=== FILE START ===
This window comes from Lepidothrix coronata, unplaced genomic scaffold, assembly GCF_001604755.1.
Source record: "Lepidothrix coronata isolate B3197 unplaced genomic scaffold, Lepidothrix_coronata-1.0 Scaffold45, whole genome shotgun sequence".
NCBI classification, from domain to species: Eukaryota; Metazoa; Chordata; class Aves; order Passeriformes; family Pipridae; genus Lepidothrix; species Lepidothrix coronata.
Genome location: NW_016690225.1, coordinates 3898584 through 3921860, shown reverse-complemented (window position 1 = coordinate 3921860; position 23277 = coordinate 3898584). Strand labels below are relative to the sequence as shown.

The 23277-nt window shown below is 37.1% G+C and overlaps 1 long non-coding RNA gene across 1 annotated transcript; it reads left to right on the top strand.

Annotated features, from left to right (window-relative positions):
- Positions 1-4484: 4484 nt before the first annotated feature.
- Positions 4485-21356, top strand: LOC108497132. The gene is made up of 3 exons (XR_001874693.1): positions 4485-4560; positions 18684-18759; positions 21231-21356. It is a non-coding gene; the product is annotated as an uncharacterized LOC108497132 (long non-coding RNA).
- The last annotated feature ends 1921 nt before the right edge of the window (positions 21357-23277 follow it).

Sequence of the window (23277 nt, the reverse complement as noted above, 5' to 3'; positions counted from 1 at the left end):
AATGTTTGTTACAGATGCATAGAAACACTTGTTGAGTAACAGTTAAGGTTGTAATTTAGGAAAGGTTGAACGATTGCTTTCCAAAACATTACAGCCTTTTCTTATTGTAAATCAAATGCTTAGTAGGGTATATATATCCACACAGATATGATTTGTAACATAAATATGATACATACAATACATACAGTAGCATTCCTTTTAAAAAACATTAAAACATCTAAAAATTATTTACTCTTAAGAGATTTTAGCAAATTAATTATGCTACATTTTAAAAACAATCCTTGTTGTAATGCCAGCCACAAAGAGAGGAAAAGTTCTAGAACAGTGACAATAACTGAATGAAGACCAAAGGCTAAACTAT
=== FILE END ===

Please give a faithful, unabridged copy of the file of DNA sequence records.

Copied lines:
This window comes from Lepidothrix coronata, unplaced genomic scaffold, assembly GCF_001604755.1.
Source record: "Lepidothrix coronata isolate B3197 unplaced genomic scaffold, Lepidothrix_coronata-1.0 Scaffold45, whole genome shotgun sequence".
NCBI classification, from domain to species: Eukaryota; Metazoa; Chordata; class Aves; order Passeriformes; family Pipridae; genus Lepidothrix; species Lepidothrix coronata.
Genome location: NW_016690225.1, coordinates 3898584 through 3921860, shown reverse-complemented (window position 1 = coordinate 3921860; position 23277 = coordinate 3898584). Strand labels below are relative to the sequence as shown.

The 23277-nt window shown below is 37.1% G+C and overlaps 1 long non-coding RNA gene across 1 annotated transcript; it reads left to right on the top strand.

Annotated features, from left to right (window-relative positions):
- Positions 1-4484: 4484 nt before the first annotated feature.
- Positions 4485-21356, top strand: LOC108497132. The gene is made up of 3 exons (XR_001874693.1): positions 4485-4560; positions 18684-18759; positions 21231-21356. It is a non-coding gene; the product is annotated as an uncharacterized LOC108497132 (long non-coding RNA).
- The last annotated feature ends 1921 nt before the right edge of the window (positions 21357-23277 follow it).

Sequence of the window (23277 nt, the reverse complement as noted above, 5' to 3'; positions counted from 1 at the left end):
AATGTTTGTTACAGATGCATAGAAACACTTGTTGAGTAACAGTTAAGGTTGTAATTTAGGAAAGGTTGAACGATTGCTTTCCAAAACATTACAGCCTTTTCTTATTGTAAATCAAATGCTTAGTAGGGTATATATATCCACACAGATATGATTTGTAACATAAATATGATACATACAATACATACAGTAGCATTCCTTTTAAAAAACATTAAAACATCTAAAAATTATTTACTCTTAAGAGATTTTAGCAAATTAATTATGCTACATTTTAAAAACAATCCTTGTTGTAATGCCAGCCACAAAGAGAGGAAAAGTTCTAGAACAGTGACAATAACTGAATGAAGACCAAAGGCTAAACTAT